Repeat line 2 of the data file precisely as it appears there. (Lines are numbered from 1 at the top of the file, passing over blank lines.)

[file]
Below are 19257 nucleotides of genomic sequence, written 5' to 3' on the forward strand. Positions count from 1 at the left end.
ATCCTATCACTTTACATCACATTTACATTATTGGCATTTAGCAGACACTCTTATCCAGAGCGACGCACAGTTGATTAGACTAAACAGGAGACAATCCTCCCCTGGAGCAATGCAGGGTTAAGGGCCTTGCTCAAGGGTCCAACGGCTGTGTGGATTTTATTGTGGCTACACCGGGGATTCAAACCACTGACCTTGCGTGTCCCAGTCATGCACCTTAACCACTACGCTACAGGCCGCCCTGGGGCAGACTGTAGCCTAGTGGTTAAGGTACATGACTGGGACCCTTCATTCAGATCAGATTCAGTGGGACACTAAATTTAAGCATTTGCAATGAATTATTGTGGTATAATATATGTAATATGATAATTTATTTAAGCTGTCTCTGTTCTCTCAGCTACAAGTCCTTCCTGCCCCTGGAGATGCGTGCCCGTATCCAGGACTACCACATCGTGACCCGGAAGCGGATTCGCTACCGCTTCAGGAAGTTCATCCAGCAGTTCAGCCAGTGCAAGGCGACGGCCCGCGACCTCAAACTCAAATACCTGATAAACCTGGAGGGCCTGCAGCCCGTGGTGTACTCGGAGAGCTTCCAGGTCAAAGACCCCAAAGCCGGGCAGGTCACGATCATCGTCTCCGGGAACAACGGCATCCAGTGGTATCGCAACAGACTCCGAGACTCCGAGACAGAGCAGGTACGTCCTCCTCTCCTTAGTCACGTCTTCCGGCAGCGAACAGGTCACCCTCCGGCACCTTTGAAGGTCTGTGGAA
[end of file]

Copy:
ATCCTATCACTTTACATCACATTTACATTATTGGCATTTAGCAGACACTCTTATCCAGAGCGACGCACAGTTGATTAGACTAAACAGGAGACAATCCTCCCCTGGAGCAATGCAGGGTTAAGGGCCTTGCTCAAGGGTCCAACGGCTGTGTGGATTTTATTGTGGCTACACCGGGGATTCAAACCACTGACCTTGCGTGTCCCAGTCATGCACCTTAACCACTACGCTACAGGCCGCCCTGGGGCAGACTGTAGCCTAGTGGTTAAGGTACATGACTGGGACCCTTCATTCAGATCAGATTCAGTGGGACACTAAATTTAAGCATTTGCAATGAATTATTGTGGTATAATATATGTAATATGATAATTTATTTAAGCTGTCTCTGTTCTCTCAGCTACAAGTCCTTCCTGCCCCTGGAGATGCGTGCCCGTATCCAGGACTACCACATCGTGACCCGGAAGCGGATTCGCTACCGCTTCAGGAAGTTCATCCAGCAGTTCAGCCAGTGCAAGGCGACGGCCCGCGACCTCAAACTCAAATACCTGATAAACCTGGAGGGCCTGCAGCCCGTGGTGTACTCGGAGAGCTTCCAGGTCAAAGACCCCAAAGCCGGGCAGGTCACGATCATCGTCTCCGGGAACAACGGCATCCAGTGGTATCGCAACAGACTCCGAGACTCCGAGACAGAGCAGGTACGTCCTCCTCTCCTTAGTCACGTCTTCCGGCAGCGAACAGGTCACCCTCCGGCACCTTTGAAGGTCTGTGGAA